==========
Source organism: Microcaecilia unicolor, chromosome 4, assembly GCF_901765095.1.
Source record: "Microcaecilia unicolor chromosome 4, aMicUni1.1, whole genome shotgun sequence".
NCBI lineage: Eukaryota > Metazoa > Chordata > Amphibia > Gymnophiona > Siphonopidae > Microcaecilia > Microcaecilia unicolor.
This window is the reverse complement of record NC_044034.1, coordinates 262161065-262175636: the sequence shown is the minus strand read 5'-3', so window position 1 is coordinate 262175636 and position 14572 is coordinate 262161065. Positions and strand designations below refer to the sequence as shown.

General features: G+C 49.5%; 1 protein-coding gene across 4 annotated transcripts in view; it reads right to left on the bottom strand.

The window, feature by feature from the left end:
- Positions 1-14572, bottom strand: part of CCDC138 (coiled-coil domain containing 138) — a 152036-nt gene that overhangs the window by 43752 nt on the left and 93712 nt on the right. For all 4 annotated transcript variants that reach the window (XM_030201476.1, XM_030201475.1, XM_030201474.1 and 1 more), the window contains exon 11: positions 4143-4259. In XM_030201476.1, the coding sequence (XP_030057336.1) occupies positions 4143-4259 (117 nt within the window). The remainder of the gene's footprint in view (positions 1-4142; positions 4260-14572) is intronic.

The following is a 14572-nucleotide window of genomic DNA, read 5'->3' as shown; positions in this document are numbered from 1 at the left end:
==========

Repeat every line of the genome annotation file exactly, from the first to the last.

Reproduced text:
Source organism: Microcaecilia unicolor, chromosome 4, assembly GCF_901765095.1.
Source record: "Microcaecilia unicolor chromosome 4, aMicUni1.1, whole genome shotgun sequence".
NCBI lineage: Eukaryota > Metazoa > Chordata > Amphibia > Gymnophiona > Siphonopidae > Microcaecilia > Microcaecilia unicolor.
This window is the reverse complement of record NC_044034.1, coordinates 262161065-262175636: the sequence shown is the minus strand read 5'-3', so window position 1 is coordinate 262175636 and position 14572 is coordinate 262161065. Positions and strand designations below refer to the sequence as shown.

General features: G+C 49.5%; 1 protein-coding gene across 4 annotated transcripts in view; it reads right to left on the bottom strand.

The window, feature by feature from the left end:
- Positions 1-14572, bottom strand: part of CCDC138 (coiled-coil domain containing 138) — a 152036-nt gene that overhangs the window by 43752 nt on the left and 93712 nt on the right. For all 4 annotated transcript variants that reach the window (XM_030201476.1, XM_030201475.1, XM_030201474.1 and 1 more), the window contains exon 11: positions 4143-4259. In XM_030201476.1, the coding sequence (XP_030057336.1) occupies positions 4143-4259 (117 nt within the window). The remainder of the gene's footprint in view (positions 1-4142; positions 4260-14572) is intronic.

The following is a 14572-nucleotide window of genomic DNA, read 5'->3' as shown; positions in this document are numbered from 1 at the left end: